I married a birder and figured it was just one of the many advantages of marriage. Should I ever need to know how to identify a bird: Bingo! Instant answer. The other advantage is that I have learned a thing or two about birds – I’m no expert, mind you – but now instead of being oblivious, I find I like looking at birds. I even get a little excited when I see a species for the first time. Now, I tend to notice when the seasonal migrating birds begin to pass through the forested urban refuge that is our backyard.
You can imagine how mortified I was when one of OFRI’s educational TV ads – for which I am responsible – went on the air last fall with a non-native bird shown in one exceedingly brief scene. Maybe a second and a half. Come to find out it wasn’t even a North American species.
Meanwhile, down at the office the phone calls and emails began to roll in with regularity. As is the case with birders in general, all these people were reliably kind about my error, but they were firm that I needed to fix it.
And fix it we did. We replaced the offending woodpecker with a scrappy little native hummingbird.
That’s why I’m writing this column. Last weekend as I read the newspaper, my wife pointed out back and said, “Oh, look, it’s the rufous hummingbird!”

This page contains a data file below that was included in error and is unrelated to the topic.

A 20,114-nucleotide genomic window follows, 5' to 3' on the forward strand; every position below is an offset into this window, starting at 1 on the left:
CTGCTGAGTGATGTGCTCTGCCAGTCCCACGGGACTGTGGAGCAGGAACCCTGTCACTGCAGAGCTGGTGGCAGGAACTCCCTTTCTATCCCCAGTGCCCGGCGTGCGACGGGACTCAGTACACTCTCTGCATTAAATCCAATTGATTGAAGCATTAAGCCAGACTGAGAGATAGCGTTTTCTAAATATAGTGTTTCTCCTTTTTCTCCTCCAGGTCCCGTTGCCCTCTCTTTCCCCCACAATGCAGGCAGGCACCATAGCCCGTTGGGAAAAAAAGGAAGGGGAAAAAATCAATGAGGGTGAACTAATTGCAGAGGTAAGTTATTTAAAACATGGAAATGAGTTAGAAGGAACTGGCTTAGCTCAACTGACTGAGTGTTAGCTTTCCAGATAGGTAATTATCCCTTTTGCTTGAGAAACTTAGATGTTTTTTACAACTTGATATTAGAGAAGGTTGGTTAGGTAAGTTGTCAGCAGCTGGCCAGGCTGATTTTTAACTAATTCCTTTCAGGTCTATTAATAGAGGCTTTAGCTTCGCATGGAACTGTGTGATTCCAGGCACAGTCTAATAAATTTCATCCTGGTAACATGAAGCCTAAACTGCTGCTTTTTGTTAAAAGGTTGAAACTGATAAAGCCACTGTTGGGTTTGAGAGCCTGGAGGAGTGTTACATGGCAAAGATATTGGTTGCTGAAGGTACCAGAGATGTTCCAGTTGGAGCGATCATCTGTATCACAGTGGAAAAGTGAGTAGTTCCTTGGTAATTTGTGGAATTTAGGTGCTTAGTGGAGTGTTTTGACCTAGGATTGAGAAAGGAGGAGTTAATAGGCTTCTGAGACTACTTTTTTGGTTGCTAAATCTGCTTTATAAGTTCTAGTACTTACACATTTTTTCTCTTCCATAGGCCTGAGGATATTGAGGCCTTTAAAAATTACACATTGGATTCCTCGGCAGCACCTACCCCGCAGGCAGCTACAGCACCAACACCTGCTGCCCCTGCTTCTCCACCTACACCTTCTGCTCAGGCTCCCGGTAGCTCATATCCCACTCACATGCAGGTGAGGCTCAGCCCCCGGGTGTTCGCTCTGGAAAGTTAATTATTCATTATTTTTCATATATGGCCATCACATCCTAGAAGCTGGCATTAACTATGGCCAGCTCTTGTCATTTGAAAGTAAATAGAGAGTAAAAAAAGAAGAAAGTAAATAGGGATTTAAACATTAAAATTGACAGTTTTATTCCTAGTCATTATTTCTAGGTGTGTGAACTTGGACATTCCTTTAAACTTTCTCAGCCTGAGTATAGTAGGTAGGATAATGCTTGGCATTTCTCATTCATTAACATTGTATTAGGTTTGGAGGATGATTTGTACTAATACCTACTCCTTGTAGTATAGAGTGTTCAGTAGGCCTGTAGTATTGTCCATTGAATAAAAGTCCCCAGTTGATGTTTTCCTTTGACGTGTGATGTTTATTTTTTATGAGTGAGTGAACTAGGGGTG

Sure enough, there he was – mostly rusty red with a little green patch on his forehead and the iridescent red-gold throat patch, flying stationary at our hummingbird feeder.
The rufous, she explained, migrates away in the fall and comes back in the spring, whereas the Anna’s hummingbird hangs out in western Oregon all winter.
“That’s interesting,” I said, not letting on about my slip-up with the ad. “We’re featuring a rufous in OFRI’s new educational advertising.”
To which my birder wife replied, “Oh, that’s nice.”
The next time we decide to use a bird in one of our television ads, I’ll check with her first.
Director of Communications